Grooming

The Giant Schnauzer has a dense, wiry, weather-resistant double coat consisting of a soft undercoat and a harsh outer coat. The Giant must be brushed weekly, and clipped or stripped regularly to maintain a healthy and attractive coat. The owner should be prepared to spend time maintaining the coat or plan to have the dog periodically groomed by the breeder or someone whom the breeder recommends. The Giant’s ears should be checked regularly for signs of infection, and the teeth should be brushed often, using a toothpaste formulated for dogs.

Exercise

More energetic and up-tempo than most big breeds, Giants need lots of exercise. Long daily walks, play sessions with another dog, or romps in the yard with their owners will do nicely. Giants are great workout companions for people who run, bicycle, hike, cross-country ski, swim, or skijor. All of these activities require a very active partnership with the owner. The Giant needs companionship either in the form of a human he can play with, or another large dog. Finding games he will enjoy, such as hide and seek or tennis-ball chase, will exercise both mind and body and help keep him fit and happy.

Training

Extremely intelligent and strongly territorial, the Giant Schnauzer loves his owners and feels great responsibility to protect them. He learns quickly and can distinguish between friend and foe. Giants want to be with their owners and cannot abide being ignored or left in the yard. A Giant Schnauzer needs to have a job—even something as simple as chasing a ball. The Giant is a “high-energy, protective, territorial guard dog,” says one prominent breed fancier. “The breed is not for the casual owner.” Giants do best with fenced-in running room, regular exercise, and activities that provide mental and physical exercise. They enjoy and excel in dog sports such as carting, herding, agility, coursing ability tests, and obedience. Early socialization and puppy training classes are a must with this strong, protective breed.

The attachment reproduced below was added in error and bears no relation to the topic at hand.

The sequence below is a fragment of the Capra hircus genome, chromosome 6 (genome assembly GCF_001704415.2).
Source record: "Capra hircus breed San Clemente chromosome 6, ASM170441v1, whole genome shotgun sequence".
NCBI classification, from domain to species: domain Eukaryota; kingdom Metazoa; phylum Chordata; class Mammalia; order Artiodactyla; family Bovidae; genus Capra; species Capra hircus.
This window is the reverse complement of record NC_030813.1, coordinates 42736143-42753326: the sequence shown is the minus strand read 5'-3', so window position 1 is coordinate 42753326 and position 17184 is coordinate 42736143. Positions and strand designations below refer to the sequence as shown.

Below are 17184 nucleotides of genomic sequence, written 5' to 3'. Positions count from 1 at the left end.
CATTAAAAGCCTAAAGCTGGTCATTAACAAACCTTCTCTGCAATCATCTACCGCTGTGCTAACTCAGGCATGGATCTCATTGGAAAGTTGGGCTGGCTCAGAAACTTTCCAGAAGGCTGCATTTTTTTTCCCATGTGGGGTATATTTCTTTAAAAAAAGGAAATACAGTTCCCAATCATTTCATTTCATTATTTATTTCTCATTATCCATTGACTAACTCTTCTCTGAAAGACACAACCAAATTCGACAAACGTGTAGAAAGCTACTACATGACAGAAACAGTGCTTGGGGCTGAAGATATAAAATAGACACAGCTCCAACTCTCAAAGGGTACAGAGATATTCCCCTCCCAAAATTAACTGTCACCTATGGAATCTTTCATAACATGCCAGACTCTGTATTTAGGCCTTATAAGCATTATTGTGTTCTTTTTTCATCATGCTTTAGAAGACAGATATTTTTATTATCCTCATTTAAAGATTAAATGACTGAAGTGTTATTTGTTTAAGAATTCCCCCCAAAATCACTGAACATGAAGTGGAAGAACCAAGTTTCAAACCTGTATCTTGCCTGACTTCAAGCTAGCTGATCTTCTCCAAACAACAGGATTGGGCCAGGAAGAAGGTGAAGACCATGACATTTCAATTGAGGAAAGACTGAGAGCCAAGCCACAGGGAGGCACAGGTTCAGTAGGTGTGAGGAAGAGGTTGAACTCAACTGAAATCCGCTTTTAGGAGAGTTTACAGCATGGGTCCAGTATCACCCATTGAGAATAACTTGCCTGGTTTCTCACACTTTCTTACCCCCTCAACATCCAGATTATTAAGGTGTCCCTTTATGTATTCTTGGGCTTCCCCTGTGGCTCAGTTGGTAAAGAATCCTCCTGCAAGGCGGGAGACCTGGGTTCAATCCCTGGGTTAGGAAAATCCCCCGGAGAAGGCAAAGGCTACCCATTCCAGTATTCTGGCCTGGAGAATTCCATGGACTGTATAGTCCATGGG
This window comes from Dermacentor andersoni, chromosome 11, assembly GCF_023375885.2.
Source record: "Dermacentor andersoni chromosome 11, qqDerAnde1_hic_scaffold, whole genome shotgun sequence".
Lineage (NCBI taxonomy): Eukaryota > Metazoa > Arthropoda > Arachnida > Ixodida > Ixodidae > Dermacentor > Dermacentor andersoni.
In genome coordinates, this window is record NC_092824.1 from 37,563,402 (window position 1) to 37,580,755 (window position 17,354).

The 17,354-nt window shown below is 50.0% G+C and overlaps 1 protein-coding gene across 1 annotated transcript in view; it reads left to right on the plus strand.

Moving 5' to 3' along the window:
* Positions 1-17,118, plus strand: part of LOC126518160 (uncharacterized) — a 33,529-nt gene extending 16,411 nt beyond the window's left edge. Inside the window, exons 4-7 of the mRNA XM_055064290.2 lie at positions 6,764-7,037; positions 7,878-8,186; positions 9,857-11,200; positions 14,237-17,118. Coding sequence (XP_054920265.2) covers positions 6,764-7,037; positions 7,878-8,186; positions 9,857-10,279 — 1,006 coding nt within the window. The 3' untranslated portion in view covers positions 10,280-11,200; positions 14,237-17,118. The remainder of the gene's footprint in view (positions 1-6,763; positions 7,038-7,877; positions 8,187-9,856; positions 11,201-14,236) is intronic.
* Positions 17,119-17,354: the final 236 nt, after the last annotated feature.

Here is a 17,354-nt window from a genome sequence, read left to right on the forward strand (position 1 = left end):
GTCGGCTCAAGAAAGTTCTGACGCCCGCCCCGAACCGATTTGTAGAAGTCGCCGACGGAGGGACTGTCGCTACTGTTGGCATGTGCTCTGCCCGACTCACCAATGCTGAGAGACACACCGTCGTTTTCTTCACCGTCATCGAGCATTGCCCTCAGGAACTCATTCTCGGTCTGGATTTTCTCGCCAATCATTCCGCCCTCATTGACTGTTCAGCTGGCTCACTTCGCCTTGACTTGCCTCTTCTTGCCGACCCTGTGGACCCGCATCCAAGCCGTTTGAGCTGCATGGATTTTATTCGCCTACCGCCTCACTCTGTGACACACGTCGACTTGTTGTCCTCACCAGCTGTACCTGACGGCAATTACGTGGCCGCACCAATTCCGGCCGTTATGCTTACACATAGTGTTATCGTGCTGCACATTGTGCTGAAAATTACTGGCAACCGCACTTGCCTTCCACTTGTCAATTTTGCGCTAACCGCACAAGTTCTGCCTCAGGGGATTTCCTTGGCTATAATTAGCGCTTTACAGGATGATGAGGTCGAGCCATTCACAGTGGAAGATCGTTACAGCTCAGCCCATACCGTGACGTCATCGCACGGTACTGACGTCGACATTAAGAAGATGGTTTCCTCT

Health

Giant Schnauzers are healthy overall, and dedicated breeders will screen for health issues such as hip dysplasia, eye disease, and autoimmune thyroiditis. Prospective owners should select a breeder who is a member of the Giant Schnauzer Club of America. GSCA members agree to a code of ethics in breeding and will be the owner’s resource for health information as well as grooming help and tips on Giant Schnauzer care and training.